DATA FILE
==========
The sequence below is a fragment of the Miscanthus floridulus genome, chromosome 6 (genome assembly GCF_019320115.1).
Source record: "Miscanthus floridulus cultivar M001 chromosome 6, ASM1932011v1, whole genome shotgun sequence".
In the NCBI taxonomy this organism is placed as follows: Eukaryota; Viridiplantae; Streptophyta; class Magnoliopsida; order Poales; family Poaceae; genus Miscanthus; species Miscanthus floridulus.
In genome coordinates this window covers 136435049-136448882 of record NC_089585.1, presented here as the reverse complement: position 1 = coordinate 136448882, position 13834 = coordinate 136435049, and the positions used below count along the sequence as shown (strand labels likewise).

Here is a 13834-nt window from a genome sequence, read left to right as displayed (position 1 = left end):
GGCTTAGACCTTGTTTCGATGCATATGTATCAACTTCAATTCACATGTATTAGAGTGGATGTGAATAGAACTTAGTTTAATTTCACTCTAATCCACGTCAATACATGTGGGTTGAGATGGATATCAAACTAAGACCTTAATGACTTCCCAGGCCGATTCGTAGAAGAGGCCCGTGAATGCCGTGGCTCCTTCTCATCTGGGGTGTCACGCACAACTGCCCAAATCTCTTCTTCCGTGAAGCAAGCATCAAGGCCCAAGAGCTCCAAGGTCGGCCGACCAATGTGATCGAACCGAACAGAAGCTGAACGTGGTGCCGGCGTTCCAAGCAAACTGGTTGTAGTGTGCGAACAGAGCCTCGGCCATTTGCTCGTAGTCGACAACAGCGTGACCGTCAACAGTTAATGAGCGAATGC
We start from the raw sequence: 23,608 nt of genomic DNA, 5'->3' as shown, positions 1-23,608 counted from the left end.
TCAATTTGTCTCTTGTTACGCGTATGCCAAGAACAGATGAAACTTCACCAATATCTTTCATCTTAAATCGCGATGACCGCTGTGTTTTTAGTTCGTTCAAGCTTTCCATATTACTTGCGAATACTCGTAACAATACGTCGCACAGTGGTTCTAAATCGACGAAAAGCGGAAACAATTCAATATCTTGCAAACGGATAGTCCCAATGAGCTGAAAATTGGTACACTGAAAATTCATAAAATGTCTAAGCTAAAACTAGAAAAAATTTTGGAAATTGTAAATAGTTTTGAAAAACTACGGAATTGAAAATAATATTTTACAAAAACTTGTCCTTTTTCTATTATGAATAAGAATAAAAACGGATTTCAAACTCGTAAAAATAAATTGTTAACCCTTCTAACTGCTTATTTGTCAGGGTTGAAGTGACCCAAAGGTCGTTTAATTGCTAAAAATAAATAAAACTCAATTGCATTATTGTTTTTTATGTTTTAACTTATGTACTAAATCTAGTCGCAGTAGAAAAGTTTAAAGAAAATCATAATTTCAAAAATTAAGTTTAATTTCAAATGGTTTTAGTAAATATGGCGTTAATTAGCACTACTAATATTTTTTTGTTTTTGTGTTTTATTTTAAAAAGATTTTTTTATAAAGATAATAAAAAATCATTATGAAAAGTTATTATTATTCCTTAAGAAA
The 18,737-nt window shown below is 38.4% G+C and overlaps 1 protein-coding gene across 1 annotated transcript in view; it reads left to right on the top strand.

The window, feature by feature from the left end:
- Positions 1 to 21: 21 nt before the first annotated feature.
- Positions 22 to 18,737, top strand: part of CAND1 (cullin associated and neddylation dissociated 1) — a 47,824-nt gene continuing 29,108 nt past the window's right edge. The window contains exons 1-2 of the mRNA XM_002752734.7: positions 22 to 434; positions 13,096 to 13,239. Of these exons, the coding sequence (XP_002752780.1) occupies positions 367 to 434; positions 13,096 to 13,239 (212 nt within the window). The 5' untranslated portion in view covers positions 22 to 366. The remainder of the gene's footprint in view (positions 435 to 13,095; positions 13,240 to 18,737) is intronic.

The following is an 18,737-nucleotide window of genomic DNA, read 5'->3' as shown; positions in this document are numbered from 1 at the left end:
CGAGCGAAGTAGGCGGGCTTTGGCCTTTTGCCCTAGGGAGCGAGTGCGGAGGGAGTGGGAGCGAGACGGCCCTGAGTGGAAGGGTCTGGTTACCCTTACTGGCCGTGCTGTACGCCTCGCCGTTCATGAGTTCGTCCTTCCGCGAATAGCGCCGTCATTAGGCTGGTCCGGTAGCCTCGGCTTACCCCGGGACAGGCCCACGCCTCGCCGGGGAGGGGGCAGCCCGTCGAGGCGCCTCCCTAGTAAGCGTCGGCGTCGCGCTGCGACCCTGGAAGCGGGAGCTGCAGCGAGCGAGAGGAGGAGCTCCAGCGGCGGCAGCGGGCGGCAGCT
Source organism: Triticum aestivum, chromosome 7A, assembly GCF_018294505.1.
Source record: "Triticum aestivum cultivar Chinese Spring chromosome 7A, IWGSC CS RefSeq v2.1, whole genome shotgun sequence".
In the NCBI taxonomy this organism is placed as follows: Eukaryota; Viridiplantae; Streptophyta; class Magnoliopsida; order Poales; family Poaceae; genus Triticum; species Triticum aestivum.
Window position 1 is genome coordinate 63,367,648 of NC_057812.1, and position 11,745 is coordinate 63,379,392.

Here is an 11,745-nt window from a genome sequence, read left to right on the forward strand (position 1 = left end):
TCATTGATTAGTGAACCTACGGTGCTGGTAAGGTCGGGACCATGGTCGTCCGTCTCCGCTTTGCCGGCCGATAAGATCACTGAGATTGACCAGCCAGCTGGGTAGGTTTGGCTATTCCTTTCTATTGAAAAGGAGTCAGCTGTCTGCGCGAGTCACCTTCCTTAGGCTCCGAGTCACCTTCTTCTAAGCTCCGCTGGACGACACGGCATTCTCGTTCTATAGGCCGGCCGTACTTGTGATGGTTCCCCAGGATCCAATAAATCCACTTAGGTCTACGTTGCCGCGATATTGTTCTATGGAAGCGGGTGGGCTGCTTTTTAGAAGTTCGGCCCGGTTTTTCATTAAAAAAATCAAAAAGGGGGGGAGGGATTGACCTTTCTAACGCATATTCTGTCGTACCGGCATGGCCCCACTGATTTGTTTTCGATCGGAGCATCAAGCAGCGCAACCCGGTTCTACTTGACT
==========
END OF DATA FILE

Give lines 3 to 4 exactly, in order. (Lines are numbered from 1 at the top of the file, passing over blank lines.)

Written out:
In the NCBI taxonomy this organism is placed as follows: Eukaryota; Viridiplantae; Streptophyta; class Magnoliopsida; order Poales; family Poaceae; genus Miscanthus; species Miscanthus floridulus.
In genome coordinates this window covers 136435049-136448882 of record NC_089585.1, presented here as the reverse complement: position 1 = coordinate 136448882, position 13834 = coordinate 136435049, and the positions used below count along the sequence as shown (strand labels likewise).